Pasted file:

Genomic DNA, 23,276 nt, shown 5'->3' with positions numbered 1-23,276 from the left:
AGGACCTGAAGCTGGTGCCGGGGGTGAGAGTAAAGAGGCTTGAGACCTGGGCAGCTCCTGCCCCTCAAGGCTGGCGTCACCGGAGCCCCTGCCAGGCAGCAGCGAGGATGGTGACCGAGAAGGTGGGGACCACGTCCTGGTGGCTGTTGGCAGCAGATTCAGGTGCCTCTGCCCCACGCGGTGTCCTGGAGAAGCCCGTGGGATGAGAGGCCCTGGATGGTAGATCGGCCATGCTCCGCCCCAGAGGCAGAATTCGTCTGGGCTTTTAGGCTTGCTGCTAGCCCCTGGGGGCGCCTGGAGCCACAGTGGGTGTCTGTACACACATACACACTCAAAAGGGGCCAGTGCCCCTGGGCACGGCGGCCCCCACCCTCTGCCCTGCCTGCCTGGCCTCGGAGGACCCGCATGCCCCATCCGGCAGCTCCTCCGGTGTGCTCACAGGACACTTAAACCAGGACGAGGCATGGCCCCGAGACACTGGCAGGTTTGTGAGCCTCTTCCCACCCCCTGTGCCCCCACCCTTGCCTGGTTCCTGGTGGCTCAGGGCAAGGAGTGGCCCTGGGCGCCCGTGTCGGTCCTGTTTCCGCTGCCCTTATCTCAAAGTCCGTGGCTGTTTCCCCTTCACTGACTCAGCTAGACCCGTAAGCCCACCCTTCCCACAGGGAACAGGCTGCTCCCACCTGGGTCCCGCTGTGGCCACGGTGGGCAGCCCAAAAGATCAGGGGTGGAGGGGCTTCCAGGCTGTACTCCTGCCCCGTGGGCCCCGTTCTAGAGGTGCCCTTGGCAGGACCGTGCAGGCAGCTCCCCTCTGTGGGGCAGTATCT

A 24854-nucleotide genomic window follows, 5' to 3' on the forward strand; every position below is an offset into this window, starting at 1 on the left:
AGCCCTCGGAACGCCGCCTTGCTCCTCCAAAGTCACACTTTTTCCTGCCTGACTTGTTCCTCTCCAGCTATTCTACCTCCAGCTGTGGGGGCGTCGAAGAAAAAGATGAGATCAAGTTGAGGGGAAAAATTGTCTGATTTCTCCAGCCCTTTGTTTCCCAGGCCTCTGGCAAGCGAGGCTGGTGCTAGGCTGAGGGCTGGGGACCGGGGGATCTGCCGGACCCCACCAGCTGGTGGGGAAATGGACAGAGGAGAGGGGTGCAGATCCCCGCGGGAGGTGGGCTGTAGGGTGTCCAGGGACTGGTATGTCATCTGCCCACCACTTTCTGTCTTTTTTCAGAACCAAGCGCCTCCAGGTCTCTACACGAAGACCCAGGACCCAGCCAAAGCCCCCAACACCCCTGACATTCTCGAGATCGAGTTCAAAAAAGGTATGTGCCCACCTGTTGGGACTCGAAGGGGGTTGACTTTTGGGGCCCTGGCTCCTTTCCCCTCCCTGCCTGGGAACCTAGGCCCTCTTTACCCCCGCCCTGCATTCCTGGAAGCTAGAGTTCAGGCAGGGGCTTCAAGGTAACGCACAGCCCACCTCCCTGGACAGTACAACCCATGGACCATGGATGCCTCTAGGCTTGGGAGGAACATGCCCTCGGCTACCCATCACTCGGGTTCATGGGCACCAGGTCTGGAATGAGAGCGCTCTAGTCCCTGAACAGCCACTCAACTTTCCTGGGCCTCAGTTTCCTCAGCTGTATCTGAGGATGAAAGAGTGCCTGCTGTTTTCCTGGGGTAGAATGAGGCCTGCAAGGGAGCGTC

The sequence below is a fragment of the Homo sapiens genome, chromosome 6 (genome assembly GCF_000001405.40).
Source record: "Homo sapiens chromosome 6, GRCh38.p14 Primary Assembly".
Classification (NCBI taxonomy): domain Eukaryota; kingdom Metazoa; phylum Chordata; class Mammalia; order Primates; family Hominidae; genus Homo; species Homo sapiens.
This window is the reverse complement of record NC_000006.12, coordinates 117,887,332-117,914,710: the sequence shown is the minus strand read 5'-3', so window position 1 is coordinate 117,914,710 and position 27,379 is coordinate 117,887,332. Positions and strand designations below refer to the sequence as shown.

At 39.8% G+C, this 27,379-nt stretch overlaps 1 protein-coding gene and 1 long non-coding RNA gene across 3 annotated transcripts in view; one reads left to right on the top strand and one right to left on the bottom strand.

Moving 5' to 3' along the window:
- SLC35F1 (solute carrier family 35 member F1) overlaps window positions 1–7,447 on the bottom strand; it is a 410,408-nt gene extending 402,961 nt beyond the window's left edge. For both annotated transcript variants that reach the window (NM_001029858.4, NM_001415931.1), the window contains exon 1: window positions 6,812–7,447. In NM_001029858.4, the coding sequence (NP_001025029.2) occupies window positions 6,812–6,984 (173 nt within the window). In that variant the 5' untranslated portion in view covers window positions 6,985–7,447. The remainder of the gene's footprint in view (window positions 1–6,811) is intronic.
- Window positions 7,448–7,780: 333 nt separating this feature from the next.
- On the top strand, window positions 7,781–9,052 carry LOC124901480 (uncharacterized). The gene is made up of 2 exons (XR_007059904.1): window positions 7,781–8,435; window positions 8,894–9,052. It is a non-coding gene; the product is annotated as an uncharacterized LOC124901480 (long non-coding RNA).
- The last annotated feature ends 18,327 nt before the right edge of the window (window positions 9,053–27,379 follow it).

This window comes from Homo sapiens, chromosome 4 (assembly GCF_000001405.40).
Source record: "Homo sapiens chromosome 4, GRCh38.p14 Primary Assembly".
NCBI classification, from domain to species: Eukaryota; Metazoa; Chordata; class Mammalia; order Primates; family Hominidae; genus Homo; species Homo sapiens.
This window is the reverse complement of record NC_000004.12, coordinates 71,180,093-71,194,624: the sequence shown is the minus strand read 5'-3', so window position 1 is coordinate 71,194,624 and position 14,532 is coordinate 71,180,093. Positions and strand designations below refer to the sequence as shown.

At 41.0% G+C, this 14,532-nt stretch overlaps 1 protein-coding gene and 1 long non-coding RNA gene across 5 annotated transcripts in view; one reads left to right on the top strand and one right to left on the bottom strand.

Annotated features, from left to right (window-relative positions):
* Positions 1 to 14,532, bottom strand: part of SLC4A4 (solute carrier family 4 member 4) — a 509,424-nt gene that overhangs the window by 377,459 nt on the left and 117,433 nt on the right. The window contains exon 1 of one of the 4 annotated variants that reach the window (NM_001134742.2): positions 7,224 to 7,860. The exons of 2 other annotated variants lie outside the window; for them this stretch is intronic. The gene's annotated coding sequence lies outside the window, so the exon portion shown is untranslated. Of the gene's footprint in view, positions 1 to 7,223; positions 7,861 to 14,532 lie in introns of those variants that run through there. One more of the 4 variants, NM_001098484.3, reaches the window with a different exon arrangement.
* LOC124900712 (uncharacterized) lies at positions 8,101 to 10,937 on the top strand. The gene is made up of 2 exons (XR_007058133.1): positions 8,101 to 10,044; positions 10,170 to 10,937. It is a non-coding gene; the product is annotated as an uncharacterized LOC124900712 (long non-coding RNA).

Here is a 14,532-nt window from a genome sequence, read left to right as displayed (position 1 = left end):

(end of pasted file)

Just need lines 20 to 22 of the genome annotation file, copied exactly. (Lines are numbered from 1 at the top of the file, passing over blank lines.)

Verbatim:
Annotated features, from left to right (window-relative positions):
* Positions 1 to 14,532, bottom strand: part of SLC4A4 (solute carrier family 4 member 4) — a 509,424-nt gene that overhangs the window by 377,459 nt on the left and 117,433 nt on the right. The window contains exon 1 of one of the 4 annotated variants that reach the window (NM_001134742.2): positions 7,224 to 7,860. The exons of 2 other annotated variants lie outside the window; for them this stretch is intronic. The gene's annotated coding sequence lies outside the window, so the exon portion shown is untranslated. Of the gene's footprint in view, positions 1 to 7,223; positions 7,861 to 14,532 lie in introns of those variants that run through there. One more of the 4 variants, NM_001098484.3, reaches the window with a different exon arrangement.
* LOC124900712 (uncharacterized) lies at positions 8,101 to 10,937 on the top strand. The gene is made up of 2 exons (XR_007058133.1): positions 8,101 to 10,044; positions 10,170 to 10,937. It is a non-coding gene; the product is annotated as an uncharacterized LOC124900712 (long non-coding RNA).